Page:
Retail Suppliers Respond To Show Cause Orders Issued By Maryland PSC
Validity Of Initials (Used In E-TPV) As Valid Signature In Dispute
One Supplier Concedes It Did Not Obtain Wet Signature After Telesales, As Generally Required In Maryland
June 19, 2019 Email This Story Copyright 2010-19 EnergyChoiceMatters.com
Reporting by Paul Ring • email@example.com
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Several retail suppliers responded to separate show cause orders issued by the Maryland PSC.
The genus of the show cause orders -- the filing of complaints by Staff -- were notable because, with respect to several suppliers, Staff's complaint only listed a discrete number of customer complaints (in some cases, only a handful) as prompting Staff's request for a show cause order, and Staff, in the complaints, did not cite a concern with broader activities by a supplier (e.g. marketing behavior). See our prior stories linked below for more details on Staff's complaints
Filing separate and individual responses to the show cause orders were the following suppliers:
EnergyChoiceMatters.com has reviewed all the responses, save for Atlantic Energy MD, LLC's, which was not available electronically at publication time
Generally, several themes emerged in suppliers' responses
Various suppliers noted that the customer complaints cited by Staff as justification for show cause order had been resolved and closed with no adverse finding against the supplier, and to the customer's satisfaction
Furthermore, several suppliers said, regarding the cited customer complaints, that Staff did not communicate to the supplier concerns about the supplier's general advertising, solicitation, or marketing activities in Maryland.
Highlights of specific responses are below:
Direct Energy Services
Direct Energy Services said that its response demonstrates that no license restrictions, fines, penalties, or further proceedings are warranted, as Direct Energy Services said that the evidence refutes Staff’s allegations of deceptive practices or other prohibited acts in violation of applicable consumer protection regulations.
"Importantly, none of the closing letters issued by CAD regarding the eight customer complaints referenced in Staff’s Complaint included CAD [Consumer Affairs Division] findings adverse to Direct Energy. The Commission’s dispute resolution procedures required CAD to provide the supplier and the customer with 'a written summary of its findings and conclusions on completion of its investigation.' Had CAD issued closing letters with adverse findings, Direct Energy would have welcomed the opportunity to request further review and provide 'new or additional information or documentation relevant to the dispute.' Instead, CAD issued closing letters finding that these matters had been satisfactorily resolved, without stating any adverse findings as to Direct Energy. Thus, the closing letters issued by CAD to Direct Energy are inconsistent with, and do not support, the allegations in the Complaint," Direct Energy Services said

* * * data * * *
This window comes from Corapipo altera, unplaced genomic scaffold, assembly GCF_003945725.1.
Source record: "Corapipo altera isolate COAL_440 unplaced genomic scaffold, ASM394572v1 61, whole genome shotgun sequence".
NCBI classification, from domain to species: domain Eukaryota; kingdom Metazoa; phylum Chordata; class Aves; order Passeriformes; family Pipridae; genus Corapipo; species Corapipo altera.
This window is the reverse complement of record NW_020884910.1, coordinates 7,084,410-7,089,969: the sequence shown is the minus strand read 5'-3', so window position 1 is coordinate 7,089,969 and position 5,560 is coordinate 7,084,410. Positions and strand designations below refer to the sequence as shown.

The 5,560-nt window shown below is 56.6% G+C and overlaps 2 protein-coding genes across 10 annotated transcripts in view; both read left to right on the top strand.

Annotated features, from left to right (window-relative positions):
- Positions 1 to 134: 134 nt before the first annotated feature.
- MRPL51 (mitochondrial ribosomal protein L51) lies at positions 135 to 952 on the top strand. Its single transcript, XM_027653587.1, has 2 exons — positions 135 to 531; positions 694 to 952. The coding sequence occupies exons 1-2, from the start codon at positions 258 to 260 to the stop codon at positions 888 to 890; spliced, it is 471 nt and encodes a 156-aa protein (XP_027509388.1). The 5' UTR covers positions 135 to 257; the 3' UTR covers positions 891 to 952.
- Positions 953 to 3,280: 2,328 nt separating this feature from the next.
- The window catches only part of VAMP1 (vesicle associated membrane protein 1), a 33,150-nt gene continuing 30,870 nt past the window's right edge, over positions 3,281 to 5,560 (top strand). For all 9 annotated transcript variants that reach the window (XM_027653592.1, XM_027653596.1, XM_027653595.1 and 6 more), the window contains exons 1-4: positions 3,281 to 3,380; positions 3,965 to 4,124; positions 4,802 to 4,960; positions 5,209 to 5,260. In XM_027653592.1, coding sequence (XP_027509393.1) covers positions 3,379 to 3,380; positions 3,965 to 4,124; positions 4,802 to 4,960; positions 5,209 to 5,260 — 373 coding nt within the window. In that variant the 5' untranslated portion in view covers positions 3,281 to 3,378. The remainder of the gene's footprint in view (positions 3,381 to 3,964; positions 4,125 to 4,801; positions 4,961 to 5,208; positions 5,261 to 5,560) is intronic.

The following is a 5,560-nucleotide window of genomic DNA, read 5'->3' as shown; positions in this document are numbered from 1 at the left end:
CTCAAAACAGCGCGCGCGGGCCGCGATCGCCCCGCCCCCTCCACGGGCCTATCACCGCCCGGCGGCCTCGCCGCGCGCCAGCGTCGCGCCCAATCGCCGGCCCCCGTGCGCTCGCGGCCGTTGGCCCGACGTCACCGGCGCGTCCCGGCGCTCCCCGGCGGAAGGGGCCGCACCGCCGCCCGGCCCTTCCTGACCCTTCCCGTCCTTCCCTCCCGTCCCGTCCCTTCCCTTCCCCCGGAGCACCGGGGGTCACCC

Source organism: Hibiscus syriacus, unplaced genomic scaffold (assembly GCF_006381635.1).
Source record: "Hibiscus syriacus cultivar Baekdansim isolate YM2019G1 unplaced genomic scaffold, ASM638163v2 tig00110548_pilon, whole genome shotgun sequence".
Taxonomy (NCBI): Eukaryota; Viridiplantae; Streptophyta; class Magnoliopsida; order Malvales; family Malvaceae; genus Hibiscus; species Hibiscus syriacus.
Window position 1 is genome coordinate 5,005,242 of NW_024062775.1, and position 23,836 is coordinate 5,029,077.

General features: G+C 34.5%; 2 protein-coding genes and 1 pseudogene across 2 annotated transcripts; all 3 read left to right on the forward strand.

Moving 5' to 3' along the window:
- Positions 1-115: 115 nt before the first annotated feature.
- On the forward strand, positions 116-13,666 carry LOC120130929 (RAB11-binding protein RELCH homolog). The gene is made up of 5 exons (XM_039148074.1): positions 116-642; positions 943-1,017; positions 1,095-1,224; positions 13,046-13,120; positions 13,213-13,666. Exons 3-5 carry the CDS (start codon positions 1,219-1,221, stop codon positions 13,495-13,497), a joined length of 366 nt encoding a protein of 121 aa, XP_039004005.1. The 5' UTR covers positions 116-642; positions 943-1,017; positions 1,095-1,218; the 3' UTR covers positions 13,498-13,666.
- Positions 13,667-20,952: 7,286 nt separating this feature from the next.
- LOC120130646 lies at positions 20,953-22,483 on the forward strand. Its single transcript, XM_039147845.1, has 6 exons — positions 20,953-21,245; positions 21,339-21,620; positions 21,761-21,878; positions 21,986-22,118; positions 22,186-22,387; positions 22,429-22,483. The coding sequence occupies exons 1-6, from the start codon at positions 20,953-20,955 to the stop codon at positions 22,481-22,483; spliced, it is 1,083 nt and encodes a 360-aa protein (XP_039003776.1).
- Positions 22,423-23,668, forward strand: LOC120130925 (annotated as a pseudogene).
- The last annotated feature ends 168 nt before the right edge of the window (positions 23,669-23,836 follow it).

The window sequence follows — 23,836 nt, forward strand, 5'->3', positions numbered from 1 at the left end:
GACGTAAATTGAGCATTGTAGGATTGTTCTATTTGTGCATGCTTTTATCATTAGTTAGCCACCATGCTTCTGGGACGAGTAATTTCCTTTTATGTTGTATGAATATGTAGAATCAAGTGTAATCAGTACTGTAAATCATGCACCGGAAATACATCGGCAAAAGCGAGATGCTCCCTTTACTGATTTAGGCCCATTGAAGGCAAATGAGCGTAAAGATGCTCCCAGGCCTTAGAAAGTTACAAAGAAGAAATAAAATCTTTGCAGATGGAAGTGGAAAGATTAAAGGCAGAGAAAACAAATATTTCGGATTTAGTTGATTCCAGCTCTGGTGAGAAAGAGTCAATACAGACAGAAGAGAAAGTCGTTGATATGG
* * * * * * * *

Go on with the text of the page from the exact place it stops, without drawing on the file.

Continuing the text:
Direct Energy Services' response details the various customer verifications the company obtained prior to any switch for the complaints at issue.
In a single instance, Direct Energy Services said that CAD’s informal dispute resolution process involved a concern about a Direct Energy agent. At such time, "Direct Energy investigated the matter and removed the agent. The customer was never enrolled with Direct Energy. This was an isolated incident involving a rogue agent that failed to adhere to Direct Energy’s training, policies, and procedures," Direct Energy Services said
Direct Energy also admitted that there was a billing error at issue in one customer complaint. "The customer was mis-billed for two billing cycles when a Direct Energy employee entered the wrong rate. Direct Energy recalculated the correct billing amount and issued refund checks to correct the billing error. This was human error that, once identified, was quickly remedied. The customer cashed the refund checks and remains a Direct Energy customer. This CAD complaint involved an isolated billing error affecting two customers, which Direct Energy corrected and resolved with the customers," Direct Energy Services said
Direct Energy Services denies that it engaged in deceptive practices or prohibited acts in violation of the Commission’s consumer protection regulations for which a civil penalty or other remedy may be assessed